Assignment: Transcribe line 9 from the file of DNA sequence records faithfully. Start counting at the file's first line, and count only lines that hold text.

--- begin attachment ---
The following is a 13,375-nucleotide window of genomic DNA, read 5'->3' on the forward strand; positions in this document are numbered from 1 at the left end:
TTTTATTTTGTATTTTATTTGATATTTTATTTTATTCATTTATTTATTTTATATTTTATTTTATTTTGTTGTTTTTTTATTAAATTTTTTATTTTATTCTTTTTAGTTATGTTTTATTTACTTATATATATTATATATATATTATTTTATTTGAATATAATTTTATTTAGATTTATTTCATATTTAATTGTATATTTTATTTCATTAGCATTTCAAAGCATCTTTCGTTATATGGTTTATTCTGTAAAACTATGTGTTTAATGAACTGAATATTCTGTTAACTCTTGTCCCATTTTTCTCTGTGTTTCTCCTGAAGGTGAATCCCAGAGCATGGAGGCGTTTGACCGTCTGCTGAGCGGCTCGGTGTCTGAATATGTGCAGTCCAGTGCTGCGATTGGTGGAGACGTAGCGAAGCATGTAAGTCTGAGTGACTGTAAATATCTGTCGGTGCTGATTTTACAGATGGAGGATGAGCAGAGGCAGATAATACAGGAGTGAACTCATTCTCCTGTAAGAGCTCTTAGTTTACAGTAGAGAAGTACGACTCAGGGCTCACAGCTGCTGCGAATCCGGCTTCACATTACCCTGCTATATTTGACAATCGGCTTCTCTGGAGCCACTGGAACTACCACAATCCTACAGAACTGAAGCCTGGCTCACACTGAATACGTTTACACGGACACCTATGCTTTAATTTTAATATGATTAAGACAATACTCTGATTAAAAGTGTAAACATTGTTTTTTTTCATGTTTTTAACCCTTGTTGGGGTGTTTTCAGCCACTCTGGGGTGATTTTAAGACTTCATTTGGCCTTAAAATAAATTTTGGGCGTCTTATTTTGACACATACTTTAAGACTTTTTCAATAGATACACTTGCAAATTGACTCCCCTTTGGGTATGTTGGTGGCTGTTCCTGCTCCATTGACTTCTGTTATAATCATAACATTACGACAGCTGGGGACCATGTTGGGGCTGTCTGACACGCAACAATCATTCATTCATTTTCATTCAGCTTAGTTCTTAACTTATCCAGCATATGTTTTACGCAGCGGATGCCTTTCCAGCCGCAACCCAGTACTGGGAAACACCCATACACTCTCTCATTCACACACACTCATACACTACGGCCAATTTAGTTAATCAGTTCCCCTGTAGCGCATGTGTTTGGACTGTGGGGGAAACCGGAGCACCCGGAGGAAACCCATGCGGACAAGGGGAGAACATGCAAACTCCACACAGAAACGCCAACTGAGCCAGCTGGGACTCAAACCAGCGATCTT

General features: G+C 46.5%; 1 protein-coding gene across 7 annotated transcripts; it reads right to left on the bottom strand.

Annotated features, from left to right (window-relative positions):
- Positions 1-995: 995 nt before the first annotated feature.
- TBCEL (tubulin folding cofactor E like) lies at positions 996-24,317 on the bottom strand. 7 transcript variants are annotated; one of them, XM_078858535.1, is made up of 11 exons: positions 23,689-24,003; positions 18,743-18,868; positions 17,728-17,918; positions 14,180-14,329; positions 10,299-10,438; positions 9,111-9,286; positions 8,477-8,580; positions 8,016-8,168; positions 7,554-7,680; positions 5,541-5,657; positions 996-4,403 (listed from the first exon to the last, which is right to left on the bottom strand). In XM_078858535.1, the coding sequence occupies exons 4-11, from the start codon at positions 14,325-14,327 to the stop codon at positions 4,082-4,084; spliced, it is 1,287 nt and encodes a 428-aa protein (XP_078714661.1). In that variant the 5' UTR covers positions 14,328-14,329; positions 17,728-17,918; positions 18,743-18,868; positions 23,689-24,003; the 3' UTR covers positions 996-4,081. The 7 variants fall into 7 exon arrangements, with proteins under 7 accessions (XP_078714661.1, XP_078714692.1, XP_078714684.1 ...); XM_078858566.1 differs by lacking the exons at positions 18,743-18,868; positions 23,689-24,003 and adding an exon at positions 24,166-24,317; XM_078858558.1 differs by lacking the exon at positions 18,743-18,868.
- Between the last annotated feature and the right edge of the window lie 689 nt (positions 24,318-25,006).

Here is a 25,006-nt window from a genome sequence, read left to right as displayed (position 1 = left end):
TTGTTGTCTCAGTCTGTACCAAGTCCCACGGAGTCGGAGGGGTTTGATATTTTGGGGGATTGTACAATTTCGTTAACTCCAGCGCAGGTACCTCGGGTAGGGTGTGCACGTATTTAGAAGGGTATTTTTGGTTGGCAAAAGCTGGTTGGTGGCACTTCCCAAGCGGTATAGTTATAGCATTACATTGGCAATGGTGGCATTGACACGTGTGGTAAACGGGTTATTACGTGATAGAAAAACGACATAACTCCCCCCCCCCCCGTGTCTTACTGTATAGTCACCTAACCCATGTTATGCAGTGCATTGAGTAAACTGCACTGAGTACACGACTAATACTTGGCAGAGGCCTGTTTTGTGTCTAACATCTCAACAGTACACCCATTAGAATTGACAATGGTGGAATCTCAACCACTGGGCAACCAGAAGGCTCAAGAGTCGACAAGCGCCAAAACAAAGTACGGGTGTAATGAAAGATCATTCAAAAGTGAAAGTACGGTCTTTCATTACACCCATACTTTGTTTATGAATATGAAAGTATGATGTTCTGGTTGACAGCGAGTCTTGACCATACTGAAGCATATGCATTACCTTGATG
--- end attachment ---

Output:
TTGTTGTCTCAGTCTGTACCAAGTCCCACGGAGTCGGAGGGGTTTGATATTTTGGGGGATTGTACAATTTCGTTAACTCCAGCGCAGGTACCTCGGGTAGGGTGTGCACGTATTTAGAAGGGTATTTTTGGTTGGCAAAAGCTGGTTGGTGGCACTTCCCAAGCGGTATAGTTATAGCATTACATTGGCAATGGTGGCATTGACACGTGTGGTAAACGGGTTATTACGTGATAGAAAAACGACATAACTCCCCCCCCCCCCGTGTCTTACTGTATAGTCACCTAACCCATGTTATGCAGTGCATTGAGTAAACTGCACTGAGTACACGACTAATACTTGGCAGAGGCCTGTTTTGTGTCTAACATCTCAACAGTACACCCATTAGAATTGACAATGGTGGAATCTCAACCACTGGGCAACCAGAAGGCTCAAGAGTCGACAAGCGCCAAAACAAAGTACGGGTGTAATGAAAGATCATTCAAAAGTGAAAGTACGGTCTTTCATTACACCCATACTTTGTTTATGAATATGAAAGTATGATGTTCTGGTTGACAGCGAGTCTTGACCATACTGAAGCATATGCATTACCTTGATG